Estimates for model parameters, such as rates, initial protein concentrations, and IC50 for HA14-1 binding to Bcl-2 were obtained from the literature [9, 21, 22, 23, 24, 25]. An earlier developed parameter-mapping scheme was used to estimate the values of probabilistic constants, which are directly used in our simulations, from experimentally known values of physical variables [11, 12, 13]. In this approach, the time-scale of simulation emerges naturally from our Monte Carlo simulations rendering a direct comparison with experimentally observed time-scales possible.

Results

The complex nature of protein signaling networks, such as apoptotic pathways, with multiple variables acting at the same time, can be often best studied using a systems level analysis. Therefore, using systems level information of the apoptotic signaling reactions, we have developed a quantitative model of the mitochondrial pathway of apoptosis (Fig. 1a). This approach is based on a probabilistic method in which the reactivity of all the signaling molecules follows a stochastic, rather than deterministic behavior, and probes the induction of cell death at a single cell level [11].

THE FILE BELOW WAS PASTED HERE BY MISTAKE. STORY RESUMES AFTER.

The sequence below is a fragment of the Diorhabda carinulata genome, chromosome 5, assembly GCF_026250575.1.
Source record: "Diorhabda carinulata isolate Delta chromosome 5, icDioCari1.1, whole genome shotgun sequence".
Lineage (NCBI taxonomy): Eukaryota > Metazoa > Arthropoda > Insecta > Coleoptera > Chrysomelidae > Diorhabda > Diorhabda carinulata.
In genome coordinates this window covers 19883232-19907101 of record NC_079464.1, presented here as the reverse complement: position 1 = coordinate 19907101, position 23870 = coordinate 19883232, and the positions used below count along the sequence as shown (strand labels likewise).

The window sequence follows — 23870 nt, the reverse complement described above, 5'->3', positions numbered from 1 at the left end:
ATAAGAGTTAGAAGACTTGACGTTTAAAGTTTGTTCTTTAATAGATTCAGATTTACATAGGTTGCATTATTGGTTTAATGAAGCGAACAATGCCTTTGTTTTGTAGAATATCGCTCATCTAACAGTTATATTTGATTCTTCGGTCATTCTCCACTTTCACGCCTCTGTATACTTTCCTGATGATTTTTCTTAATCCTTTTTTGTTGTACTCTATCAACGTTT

Fig. 1

Probabilistic computational model of the intrinsic pathway of apoptosis reproduces cell-to-cell variability in time-to-death. a Schematic of the mitochondrial pathway network modeled in this study. MOMP mitochondrial outer membrane permeabilisation, tBid truncated Bid. b Cell-to-cell variability and time to activation of caspase 9 depend on Bcl-2 concentration. Insets indicate the number of Bcl-2 molecules, corresponding to ~0.075 μM (45 molecules), ~0.75 μM (450 molecules), ~3 μM (1800 molecules), and ~7.5 μM (4500 molecules). Time is measured in Monte-Carlo (MC) simulation steps. 1 MC step = 10−4 s, hence time-scale shown 5 × 108 MC steps ~15 h. cUpper panel time-lapse images of SH-SY5Y cells treated with 10 μM HA14-1. Bright field image was taken at time 0. Inset numbers, time (min) after treatment. Dead cells become permeable to propidium iodide (PI). Lower panel the non-cumulative frequency distribution in time-to-death for SH-SY5Y cells treated with HA14-1 at concentrations indicated, as determined by live-cell microscopy (n > 70 for each condition)